MacArthur describes the angel in Matthew 28:
The angel is described for us in verse 3. “His countenance…or his face…was like lightning.” Now that’s a pretty graphic description, isn’t it? Like lightning flashing, brilliant, blazing. This, no doubt, to transmit the effulgence or the essence, the deity, the brilliance of the character of God. This is the glow of God. This is the Shekinah somehow transmitted from God to that angel, as it was on one occasion from God to Moses and shown on his face, do you remember that in the book of Exodus? This angel, this one representative of God, this messenger from God possessed the very character of deity. And it emanated from his glowing face. Also it says his raiment or garment was white as snow and this is emblematic of purity, holiness, of virtue.
So here is a holy angel…the holy angel sent from God bearing the very imprimatur of the character of God, an angel representative of deity, a created being who represents the uncreated cause of all beings, God Himself, this holy angel. This to distinguish him from some man, this to distinguish him from some demon, this to identify him as the agent of God, this beautiful, glorious, glowing, pure, holy being sitting on the stone as living witness to the risen Christ…God’s own assigned witness.
The angel’s presence frightened the guards in the extreme (Matthew 28:4):
And for fear of him the guards trembled and became like dead men.
They went into temporary coma. They were knocked literally unconscious out of terror. Fear will do that. Fear will cause people to be paralyzed to the point where they go unconscious and that’s precisely what happened. They were knocked cold out of fear. They were victims of divine power. They had seen something they had never seen or thought of or ever been able to comprehend and they were not now able to comprehend it.
The women were afraid, too, but because they loved Jesus, they listened to the angel.
‘He has risen’
Matthew 28:6 states that the angel said:
He is not here, for he has risen, as he said. Come, see the place where he[a] lay.
6 He is not here, but has risen. Remember how he told you, while he was still in Galilee, 7 that the Son of Man must be delivered into the hands of sinful men and be crucified and on the third day rise.”
And he said to them, “Do not be alarmed. You seek Jesus of Nazareth, who was crucified. He has risen; he is not here. See the place where they laid him.
MacArthur’s version of the Bible has ‘He was raised’. This indicates:
that He was raised by the power of the Father. Over and over again it says that in Scripture…Romans 6:4, Galatians 1:1, 1 Peter 1:3, a couple of those I mentioned to you. He was raised by the power of the Father. It also says, doesn’t it, in John 10:18, “I have power to lay My life down and I have power to…what?…take it up again.” So He was raised not only by the Father but He was raised by His own power. And then in Romans 8:11 it says He was raised by the power of the Spirit. “It is the Spirit of Him that raised up Jesus from the dead.” So the whole trinity is involved in the resurrection of Jesus Christ. And the angel gives this incredible announcement, “He’s not here He was raised.” The point is He’s alive.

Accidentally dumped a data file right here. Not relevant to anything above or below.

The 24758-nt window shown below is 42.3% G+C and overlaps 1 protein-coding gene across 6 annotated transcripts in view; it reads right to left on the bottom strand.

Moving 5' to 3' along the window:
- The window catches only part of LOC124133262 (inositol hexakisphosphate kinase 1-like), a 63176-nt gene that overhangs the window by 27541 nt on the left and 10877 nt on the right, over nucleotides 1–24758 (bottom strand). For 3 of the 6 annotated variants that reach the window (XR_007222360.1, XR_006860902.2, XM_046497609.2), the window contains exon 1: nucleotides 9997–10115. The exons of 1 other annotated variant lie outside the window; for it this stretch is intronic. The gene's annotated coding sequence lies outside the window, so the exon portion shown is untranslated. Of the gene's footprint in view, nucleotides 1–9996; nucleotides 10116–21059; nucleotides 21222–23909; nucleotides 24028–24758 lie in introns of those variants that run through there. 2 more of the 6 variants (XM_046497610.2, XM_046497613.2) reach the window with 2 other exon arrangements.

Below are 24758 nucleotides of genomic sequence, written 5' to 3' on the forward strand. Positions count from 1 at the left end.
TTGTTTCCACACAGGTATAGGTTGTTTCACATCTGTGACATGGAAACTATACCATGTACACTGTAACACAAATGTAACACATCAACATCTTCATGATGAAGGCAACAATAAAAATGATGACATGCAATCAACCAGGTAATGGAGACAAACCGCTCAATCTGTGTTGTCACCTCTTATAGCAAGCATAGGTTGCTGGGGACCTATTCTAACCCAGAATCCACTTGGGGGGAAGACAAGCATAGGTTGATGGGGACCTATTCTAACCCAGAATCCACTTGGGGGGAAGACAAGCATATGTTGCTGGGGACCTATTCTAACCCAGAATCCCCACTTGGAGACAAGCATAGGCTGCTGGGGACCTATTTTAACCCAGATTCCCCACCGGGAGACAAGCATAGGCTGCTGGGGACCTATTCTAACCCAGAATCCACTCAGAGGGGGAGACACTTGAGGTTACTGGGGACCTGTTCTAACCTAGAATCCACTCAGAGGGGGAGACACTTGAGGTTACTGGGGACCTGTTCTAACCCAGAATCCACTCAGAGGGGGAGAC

And then I love this, “He was raised,” it says, “as He said.” Isn’t that great? I mean, He just jolts them with the memory that this is exactly what He said He would do on the third day, just like He said. And by the way, Luke 24:8 says, “And they remembered His words.” So, that’s what He meant…so that’s what He was saying.
What a day of drama and glory!
Truly, Jesus Christ is the Son of God.
Being there for the Lord
It amazes students of the Bible that the Apostles, who spent three years day in and day out with Jesus, were not the first to arrive at the tomb on the third day.
It was the women who were there. And they were blessed by the presence of an angel or angels. Mary Magdalene was further blessed by the presence of Jesus.
MacArthur says we can draw a lasting lesson from being faithful to and present for the Lord:
You know what that says to me? I don’t want to extrapolate too much on this but it’s nice if you’re there when the Lord does wonderful things. There’s a great spiritual truth in that somewhere and that is that the closer you stay to the Lord and what He’s doing, the more you’re going to enjoy what He’s doing. I don’t know about you but I’d rather be there and experience it than hear it from somebody else, wouldn’t you? I praise God for people who are there. I mean they’re there when the Lord is working. They’re there when His people gather together. They’re there when His Word is taught. They’re there when it’s time to come to your knees before Him. They’re there when it’s time to call on His power in ministry. And they’re the ones that experience first hand the moving of the power of God. No, they saw it because they were there.
I trust that you will be the kind of person like those women. What you may lack in faith you make up for in devotion, what you may lack in understanding you make up for in loyalty. And God will confirm your weakness and turn it into strength because you’re faithful enough and loyal enough to be where He is and where He’s moving and where He’s working.
Once again, happy Easter, everyone. I hope we have a beautiful day, rain or shine, as we reflect on the Resurrection of our Lord and Saviour, Jesus Christ our Lord.